When James W. Crabtree, President of the River Falls State Normal 1911-1917, died in 1945, many educators, former students and others testified that he had made great contributions to the teaching profession. The editor of the National Education Association Journal said he was “a great leader, a combination of Horace Mann and Abraham Lincoln.”
At the time of his appointment as President, the Board of Regents had given some consideration to closing the Normal since the student body was down to 319, although the need for teachers was increasing as the population grew. It was the challenge of increasing the teacher supply that caused him to leave Nebraska where he had held leadership positions in public education.
Crabtree was born on a farm in Ohio, April 18, 1864. There he came under the influence of a great teacher who encouraged him to continue his education beyond the little rural school. When his family moved to Nebraska where land was cheap or free and educational opportunities were limited, they lived in a sod house. Somehow he managed to go to the Peru Normal where he worked for his board and room until he was licensed to teach in the common schools. Soon he became a village principal of schools, then the inspector of schools for Nebraska and from 1904 to 1910 he was President of the Peru Normal where he had once been a student.
As a Normal School President, he brought the best teachers and students there to serve the teaching profession. Many of them soon occupied teaching positions in the schools of the nation beyond Nebraska. It was Crabtree’s reputation for having made teaching a more important role in life that caused the Board of Regents to offer him the River Falls presidency in 1911.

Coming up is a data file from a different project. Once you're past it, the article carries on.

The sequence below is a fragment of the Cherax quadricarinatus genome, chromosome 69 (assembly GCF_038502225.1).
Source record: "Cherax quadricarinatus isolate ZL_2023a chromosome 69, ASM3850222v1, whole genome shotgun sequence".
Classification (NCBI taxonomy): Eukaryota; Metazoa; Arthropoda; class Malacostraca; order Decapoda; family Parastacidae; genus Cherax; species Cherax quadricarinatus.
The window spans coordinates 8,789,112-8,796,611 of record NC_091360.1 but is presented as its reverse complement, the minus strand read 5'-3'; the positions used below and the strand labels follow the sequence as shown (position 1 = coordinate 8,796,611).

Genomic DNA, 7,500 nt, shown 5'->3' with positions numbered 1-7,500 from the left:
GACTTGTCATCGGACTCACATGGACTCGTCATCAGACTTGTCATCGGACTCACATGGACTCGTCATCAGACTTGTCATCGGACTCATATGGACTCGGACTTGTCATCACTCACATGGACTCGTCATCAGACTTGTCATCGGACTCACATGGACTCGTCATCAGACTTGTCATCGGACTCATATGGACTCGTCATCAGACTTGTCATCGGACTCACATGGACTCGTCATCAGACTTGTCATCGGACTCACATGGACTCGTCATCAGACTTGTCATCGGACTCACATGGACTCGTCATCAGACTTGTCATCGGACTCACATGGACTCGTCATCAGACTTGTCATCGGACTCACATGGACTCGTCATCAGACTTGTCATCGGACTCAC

When he arrived in River Falls, he told all who would listen that “We are teaching children to do the work of the house as well as to solve problems of arithmetic and algebra.” The community welcomed him with a special program. The train brought the Hudson band and baseball team down to join the parade on Main Street, followed by welcoming speeches, a picnic and the ball game (which Hudson won 9 to 5). The mayor called the day a “big and delightful success.”
Under Crabtree’s leadership, the Normal School grew in enrollment and in reputation. Although he lived simply, asking only the opportunity to serve, he recruited students by helping them get jobs to earn board and room, added professors who related learning with the improvement of home and community, and helped get appropriations through the legislature for building North Hall. A later President, J. H. Ames, said that Crabtree “will always be remembered at River Falls for his remarkable capacity for meeting students personally and for making them feel his own interest in their welfare.”
It was a sad day when Crabtree left River Falls for a position as Secretary of the National Education Association with headquarters in Washington, D.C. When he retired from that position in 1935 it had become the largest professional organization of teachers in the world and River Falls Normal that he had once led had become a State Teachers College offering a Bachelor’s degree. It was fitting that a residence hall carry his name.